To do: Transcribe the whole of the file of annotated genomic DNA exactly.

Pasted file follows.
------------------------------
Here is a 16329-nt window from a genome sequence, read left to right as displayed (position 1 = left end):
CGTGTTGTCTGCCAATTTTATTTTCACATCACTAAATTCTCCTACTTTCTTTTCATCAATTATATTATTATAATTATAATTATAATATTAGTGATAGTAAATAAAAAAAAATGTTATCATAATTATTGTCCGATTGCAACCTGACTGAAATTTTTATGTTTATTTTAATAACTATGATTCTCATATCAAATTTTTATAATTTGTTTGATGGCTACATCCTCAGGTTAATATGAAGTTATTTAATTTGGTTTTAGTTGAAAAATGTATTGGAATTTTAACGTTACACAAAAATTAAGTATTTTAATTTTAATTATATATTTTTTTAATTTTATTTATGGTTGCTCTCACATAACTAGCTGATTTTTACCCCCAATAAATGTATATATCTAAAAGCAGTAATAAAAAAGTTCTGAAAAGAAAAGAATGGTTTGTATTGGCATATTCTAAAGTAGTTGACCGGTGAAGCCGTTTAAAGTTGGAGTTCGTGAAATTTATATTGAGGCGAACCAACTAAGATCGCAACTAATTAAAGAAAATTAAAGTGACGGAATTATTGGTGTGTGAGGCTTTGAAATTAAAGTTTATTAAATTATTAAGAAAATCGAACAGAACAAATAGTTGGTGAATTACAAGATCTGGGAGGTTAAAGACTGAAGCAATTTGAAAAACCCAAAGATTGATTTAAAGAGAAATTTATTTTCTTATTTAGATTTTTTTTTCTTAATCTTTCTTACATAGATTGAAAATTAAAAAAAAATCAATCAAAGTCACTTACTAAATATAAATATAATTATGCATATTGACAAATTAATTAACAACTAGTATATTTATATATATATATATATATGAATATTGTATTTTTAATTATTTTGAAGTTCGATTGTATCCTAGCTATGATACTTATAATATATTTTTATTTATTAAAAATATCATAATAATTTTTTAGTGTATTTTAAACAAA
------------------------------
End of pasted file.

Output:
Here is a 16329-nt window from a genome sequence, read left to right as displayed (position 1 = left end):
CGTGTTGTCTGCCAATTTTATTTTCACATCACTAAATTCTCCTACTTTCTTTTCATCAATTATATTATTATAATTATAATTATAATATTAGTGATAGTAAATAAAAAAAAATGTTATCATAATTATTGTCCGATTGCAACCTGACTGAAATTTTTATGTTTATTTTAATAACTATGATTCTCATATCAAATTTTTATAATTTGTTTGATGGCTACATCCTCAGGTTAATATGAAGTTATTTAATTTGGTTTTAGTTGAAAAATGTATTGGAATTTTAACGTTACACAAAAATTAAGTATTTTAATTTTAATTATATATTTTTTTAATTTTATTTATGGTTGCTCTCACATAACTAGCTGATTTTTACCCCCAATAAATGTATATATCTAAAAGCAGTAATAAAAAAGTTCTGAAAAGAAAAGAATGGTTTGTATTGGCATATTCTAAAGTAGTTGACCGGTGAAGCCGTTTAAAGTTGGAGTTCGTGAAATTTATATTGAGGCGAACCAACTAAGATCGCAACTAATTAAAGAAAATTAAAGTGACGGAATTATTGGTGTGTGAGGCTTTGAAATTAAAGTTTATTAAATTATTAAGAAAATCGAACAGAACAAATAGTTGGTGAATTACAAGATCTGGGAGGTTAAAGACTGAAGCAATTTGAAAAACCCAAAGATTGATTTAAAGAGAAATTTATTTTCTTATTTAGATTTTTTTTTCTTAATCTTTCTTACATAGATTGAAAATTAAAAAAAAATCAATCAAAGTCACTTACTAAATATAAATATAATTATGCATATTGACAAATTAATTAACAACTAGTATATTTATATATATATATATATATGAATATTGTATTTTTAATTATTTTGAAGTTCGATTGTATCCTAGCTATGATACTTATAATATATTTTTATTTATTAAAAATATCATAATAATTTTTTAGTGTATTTTAAACAAA